The DVD


The Amazing Mr. Blunden is released by Second Sight on a single-layered DVD encoded for Region 2 only.

A previous UK release from Anchor Bay was reviewed on this site ten years ago this month by Karl Wareham here. That disc has extras, notably an appearance by Jeffries on Parkinson, which have not been carried over to this new edition.

The DVD is anamorphically enhanced in a ratio of 1.78:1. 1.75:1 or 1,85:1 would be plausible ratios for a British film of this vintage – the IMDB says the latter – but whether the transfer is slightly opened up or slightly cropped, there are no real issues here worth worrying about. The transfer looks fine: any softness seems intentional, due to Gerry Fisher's use of filters, colours seem true (skin tones with that slight salmon cast that you see in many films of this era) and blacks and shadow detail what it should be.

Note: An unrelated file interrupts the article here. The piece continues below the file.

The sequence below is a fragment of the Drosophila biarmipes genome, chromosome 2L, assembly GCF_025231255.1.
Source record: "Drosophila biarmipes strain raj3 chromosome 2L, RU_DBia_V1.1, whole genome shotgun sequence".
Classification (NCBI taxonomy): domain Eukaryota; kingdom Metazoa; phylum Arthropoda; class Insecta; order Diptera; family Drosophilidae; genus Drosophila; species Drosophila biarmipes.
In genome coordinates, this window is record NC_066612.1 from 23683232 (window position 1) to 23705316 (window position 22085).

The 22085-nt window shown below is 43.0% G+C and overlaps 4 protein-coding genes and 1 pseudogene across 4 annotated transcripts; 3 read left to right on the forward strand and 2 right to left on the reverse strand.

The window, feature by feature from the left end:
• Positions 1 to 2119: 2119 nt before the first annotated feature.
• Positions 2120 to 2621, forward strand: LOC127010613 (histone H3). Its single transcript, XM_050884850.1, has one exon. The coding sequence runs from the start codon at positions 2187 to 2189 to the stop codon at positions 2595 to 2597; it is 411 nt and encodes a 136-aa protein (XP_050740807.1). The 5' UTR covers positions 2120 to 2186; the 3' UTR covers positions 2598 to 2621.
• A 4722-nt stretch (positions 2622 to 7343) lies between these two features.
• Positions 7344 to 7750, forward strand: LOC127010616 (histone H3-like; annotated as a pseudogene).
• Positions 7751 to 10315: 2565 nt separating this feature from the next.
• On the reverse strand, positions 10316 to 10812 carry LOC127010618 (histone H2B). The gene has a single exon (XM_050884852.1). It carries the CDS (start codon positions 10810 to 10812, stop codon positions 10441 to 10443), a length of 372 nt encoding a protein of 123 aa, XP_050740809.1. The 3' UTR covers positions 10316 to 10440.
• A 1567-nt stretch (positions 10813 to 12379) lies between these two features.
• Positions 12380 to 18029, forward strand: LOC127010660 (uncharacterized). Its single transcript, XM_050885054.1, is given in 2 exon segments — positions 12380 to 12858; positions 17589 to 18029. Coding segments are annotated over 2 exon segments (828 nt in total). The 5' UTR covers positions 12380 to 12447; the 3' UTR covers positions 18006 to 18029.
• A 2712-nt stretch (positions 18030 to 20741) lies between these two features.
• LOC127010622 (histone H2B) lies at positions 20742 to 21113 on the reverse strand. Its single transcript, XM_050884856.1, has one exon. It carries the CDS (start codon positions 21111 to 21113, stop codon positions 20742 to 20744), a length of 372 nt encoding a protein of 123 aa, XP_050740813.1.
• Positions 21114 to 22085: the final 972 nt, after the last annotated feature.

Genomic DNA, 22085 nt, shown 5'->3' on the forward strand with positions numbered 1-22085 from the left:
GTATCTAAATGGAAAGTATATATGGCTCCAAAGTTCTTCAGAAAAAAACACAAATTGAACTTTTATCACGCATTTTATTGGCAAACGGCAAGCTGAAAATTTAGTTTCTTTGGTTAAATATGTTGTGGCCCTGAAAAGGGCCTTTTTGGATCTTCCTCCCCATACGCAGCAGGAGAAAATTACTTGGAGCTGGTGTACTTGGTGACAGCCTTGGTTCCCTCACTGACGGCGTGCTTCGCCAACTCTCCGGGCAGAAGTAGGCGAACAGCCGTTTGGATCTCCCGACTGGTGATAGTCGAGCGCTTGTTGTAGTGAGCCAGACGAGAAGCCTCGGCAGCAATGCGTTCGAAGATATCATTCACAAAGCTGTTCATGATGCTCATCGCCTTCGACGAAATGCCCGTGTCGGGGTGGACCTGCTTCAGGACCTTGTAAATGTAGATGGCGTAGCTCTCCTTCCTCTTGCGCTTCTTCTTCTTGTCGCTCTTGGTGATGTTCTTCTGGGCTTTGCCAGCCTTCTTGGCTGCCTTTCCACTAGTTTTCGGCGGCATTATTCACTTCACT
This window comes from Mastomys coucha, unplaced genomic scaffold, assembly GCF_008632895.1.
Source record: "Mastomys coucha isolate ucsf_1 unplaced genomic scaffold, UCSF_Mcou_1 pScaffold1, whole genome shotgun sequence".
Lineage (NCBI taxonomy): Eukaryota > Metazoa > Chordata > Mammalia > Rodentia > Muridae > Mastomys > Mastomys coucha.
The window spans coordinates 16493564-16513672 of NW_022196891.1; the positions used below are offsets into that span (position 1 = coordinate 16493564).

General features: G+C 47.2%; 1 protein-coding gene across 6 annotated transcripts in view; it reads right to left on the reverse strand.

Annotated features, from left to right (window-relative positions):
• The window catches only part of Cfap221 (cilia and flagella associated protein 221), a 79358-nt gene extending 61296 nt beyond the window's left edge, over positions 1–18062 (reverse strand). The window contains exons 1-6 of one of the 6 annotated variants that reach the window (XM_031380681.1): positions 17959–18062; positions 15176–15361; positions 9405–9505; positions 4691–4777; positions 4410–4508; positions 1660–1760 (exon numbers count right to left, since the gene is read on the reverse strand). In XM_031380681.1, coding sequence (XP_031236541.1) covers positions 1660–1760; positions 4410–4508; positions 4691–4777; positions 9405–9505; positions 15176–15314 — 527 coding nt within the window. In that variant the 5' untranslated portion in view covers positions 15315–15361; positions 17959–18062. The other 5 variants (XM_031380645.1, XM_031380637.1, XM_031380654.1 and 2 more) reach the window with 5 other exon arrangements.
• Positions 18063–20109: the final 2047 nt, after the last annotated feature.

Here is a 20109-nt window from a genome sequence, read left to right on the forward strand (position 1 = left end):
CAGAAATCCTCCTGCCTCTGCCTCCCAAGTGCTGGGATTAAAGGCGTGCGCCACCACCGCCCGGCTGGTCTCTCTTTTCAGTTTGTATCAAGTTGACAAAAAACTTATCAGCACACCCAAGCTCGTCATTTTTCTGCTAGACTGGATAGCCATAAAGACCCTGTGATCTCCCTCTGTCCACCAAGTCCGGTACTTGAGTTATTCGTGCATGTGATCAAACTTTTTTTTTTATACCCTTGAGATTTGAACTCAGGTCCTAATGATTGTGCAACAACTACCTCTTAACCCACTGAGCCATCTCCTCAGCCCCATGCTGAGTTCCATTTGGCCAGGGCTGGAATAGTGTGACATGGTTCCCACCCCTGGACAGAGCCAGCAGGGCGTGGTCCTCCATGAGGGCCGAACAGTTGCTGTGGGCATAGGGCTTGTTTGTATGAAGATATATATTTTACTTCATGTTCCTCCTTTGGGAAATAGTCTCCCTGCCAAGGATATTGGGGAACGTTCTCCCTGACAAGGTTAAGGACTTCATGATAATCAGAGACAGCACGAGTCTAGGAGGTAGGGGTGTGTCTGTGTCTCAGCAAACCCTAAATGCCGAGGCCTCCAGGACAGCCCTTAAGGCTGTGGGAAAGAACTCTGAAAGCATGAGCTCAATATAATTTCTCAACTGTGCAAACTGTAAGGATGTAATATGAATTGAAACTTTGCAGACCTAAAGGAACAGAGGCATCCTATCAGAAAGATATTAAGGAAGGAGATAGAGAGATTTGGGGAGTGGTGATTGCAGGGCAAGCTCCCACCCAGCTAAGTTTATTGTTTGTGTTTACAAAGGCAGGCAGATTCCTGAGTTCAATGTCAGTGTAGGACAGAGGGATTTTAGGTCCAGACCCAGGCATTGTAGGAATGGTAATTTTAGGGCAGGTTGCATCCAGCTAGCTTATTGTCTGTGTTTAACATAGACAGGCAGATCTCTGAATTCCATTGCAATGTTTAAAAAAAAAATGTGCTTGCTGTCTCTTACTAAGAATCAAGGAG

The soundtrack is the original mono, with dialogue, sound effects and Elmer Bernstein's music score well balanced. English subtitles are available for the hard of hearing.

As mentioned above, there are no extras, not even a trailer.

Film
7 out of 10
Video
8 out of 10
Audio
7 out of 10
Extras
0 out of 10
Overall

7

out of 10